Most of the time, most of us car journos think broadly the same things about the cars we drive and write about. Occasionally there might be disagreement over the ethics or logic behind the latest German uber-saloon, and sometimes one writer might like the styling of a particular car more than another. But, by and large, there is consistency within the industry when it comes to working out which cars are good, which cars are not so good, and which cars are no good whatsoever.
With one particular exception; the hot hatchback. Pretty much since the hot hatch was invented (and even this is a source of debate, some claiming it was Alfa Romeo who invented the breed with the AlfaSud, others reckoning the Mk 1 Golf GTi to be the first genuine hot hatch) car testers have argued in all sorts of directions about all sorts of different hot hatches. And, you suspect, we will continue to do so until the genre is no more.
Take, for example, the Peugeot 205 GTi. In its heyday Peugeot’s numero sacre was regarded by many as the holy grail of hot hatchdom. It was light, unusually powerful in 1.9-litre guise and, if you believed what some people wrote at the time, more fun to drive than most supercars.
Others, however, reckoned the 205 1.9 was borderline dangerous thanks to its tendency to swap ends if you backed away from the throttle in a bend. According to these people the 205 1.9 was naughtier on the limit than a 911 of the same era because when it went, it went fast. And it hardly ever came back. These same commentators also reckoned the cheaper, less powerful 205 XS was a better car to drive because it had sweeter steering, less edgy handling and even crisper throttle response.
Who was right? Who knows?
What we do know is that before and, predominantly, since then there have been countless hot hatches that have split opinion. And only one or two which have hit the bullseye on all fronts.
Most car hacks would agree, for example, that the Mk II Golf GTi was A Very Good Car, especially in 16v guise. Similarly, we’re all reasonably united in declaring the latest Mk V Golf GTi to be a welcome return to form from VW. But that’s just about where praise of the unanimous variety ends.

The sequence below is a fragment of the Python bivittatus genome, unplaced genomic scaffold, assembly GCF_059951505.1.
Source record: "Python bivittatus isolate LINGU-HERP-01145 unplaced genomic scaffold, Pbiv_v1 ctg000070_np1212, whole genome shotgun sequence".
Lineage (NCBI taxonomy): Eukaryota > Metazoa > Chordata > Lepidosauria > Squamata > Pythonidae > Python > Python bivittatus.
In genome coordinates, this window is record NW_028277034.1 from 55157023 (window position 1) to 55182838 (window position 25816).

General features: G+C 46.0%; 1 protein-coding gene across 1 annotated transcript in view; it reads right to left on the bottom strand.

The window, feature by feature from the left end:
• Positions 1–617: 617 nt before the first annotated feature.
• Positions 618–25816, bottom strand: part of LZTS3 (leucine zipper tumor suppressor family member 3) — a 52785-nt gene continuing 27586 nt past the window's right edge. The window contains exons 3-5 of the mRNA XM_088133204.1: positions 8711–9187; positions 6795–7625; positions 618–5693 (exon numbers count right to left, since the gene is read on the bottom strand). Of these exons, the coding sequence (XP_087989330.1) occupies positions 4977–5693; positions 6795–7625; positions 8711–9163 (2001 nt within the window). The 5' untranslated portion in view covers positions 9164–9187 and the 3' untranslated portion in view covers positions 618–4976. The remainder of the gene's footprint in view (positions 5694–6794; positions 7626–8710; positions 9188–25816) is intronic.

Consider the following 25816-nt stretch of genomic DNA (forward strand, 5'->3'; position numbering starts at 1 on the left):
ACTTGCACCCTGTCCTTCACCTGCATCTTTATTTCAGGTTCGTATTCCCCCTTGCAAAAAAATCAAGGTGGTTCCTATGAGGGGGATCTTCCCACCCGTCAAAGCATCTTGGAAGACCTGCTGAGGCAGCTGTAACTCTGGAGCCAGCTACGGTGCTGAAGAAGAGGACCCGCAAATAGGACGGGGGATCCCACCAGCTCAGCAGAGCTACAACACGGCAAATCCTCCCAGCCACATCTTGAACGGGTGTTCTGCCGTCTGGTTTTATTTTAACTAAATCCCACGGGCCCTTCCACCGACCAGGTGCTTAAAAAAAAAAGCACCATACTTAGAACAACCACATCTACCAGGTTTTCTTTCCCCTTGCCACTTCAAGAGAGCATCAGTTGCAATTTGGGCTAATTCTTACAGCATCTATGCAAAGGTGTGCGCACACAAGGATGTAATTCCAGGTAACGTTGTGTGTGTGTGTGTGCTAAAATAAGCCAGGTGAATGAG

If there’s any kind of pattern to the cars that split opinion most keenly, it usually involves the more hardcore models. Cars like the Ford Focus RS, Peugeot 306 Rallye and the first generation Honda Civic Type R.
All these are cars that tend to be stamped with the label “not for the faint-hearted.” And that’s why, probably, they divide opinion more than most. Truth is, they are simply too manic for some writers to get on with. Which is why in one magazine or paper you’ll read that a car like the Focus RS suffers from wild torque-steer and is the four-wheeled equivalent of a rabid dog, while in another you might be told it’s one of the fastest, most exciting hot hatches ever created.
And in a way both sets of opinions are valid. Why? Because some drivers get a kick out of trying to master a car that’s fast but furious on the limit while others think life is too short to bother. In such specific instances a horses for courses verdict is the only one that’s sensible to deliver.
Nothing much has changed in the last few years. Take the way the latest crop of uber-hatchbacks has been received by the press. In the Sunday Times recently Jeremy Clarkson wrote of the Renault Megane R26 “You will have the sense that unless you hold on tight you will be in a tree…it’s like being in a room with a lion.” The article from which the quote is taken was headlined “A case of power corrupting absolutely.”
Yet in the same week Autocar’s testers put the Megane R26 top in a 14-car test of hot hatches. Autocar’s team was blown away by the Renault’s pure pace around a track and over winding B-roads, but they were also impressed by how civilised it was at the same time. And in the same month Evo magazine compared the R26 with all its key rivals and, once again, placed the Renault top of the crop.
“In the end” wrote Evo “ it comes down to a straight fight between the Volkswagen (Golf GTI) and Renault, and which one wins is decided simply by how feisty you want your hot hatch to be.”
It’s the new Civic Type R that’s attracted the most contravesy, though, because no one can make up their minds quite what to think about this wild and weird looking device. Never before has a hot hatch made the world of car journalism appear so divided.
Believe what they say in Evo and even within the pages of the same magazine there is clearly consternation. In a group test that contained the Megane R26 the Civic was deemed by Evo’s testers to fall “a long way short of the mark” on account of its “peculiar steering and inert balance.” It came last out of six cars.
Yet in the drive story that preceded Evo’s group test the writer claimed the Type R was “still properly hardcore.” And of the handling he wrote “…but the balance appears to be safe enough to allow you to tramp on without fear. And tramp on you will.”
Autocar is no less guilty of such apparent inconsistency. In its road test Autocar wrote of the Civic TR; “Like the manic Astra VXR, the Type R will have its fans, but we are not among them.” A couple of weeks later, though, Autocar group tested the Civic and claimed its steering and handling “seemed to click whenever the conditions underfoot got really tricky.” Overall they gave it a lukewarm thumbs up.
And in the same month as the above Car magazine also group tested the Type R against several key rivals and wrote “To drive the new Civic Type R is to find petrolhead nirvana. It will be remembered as one of the true greats.”
So who knows? The only thing that’s consistent whenever a manufacturer launches another thunder-hatch, it seems, is inconsistency.
Always has been, always will be.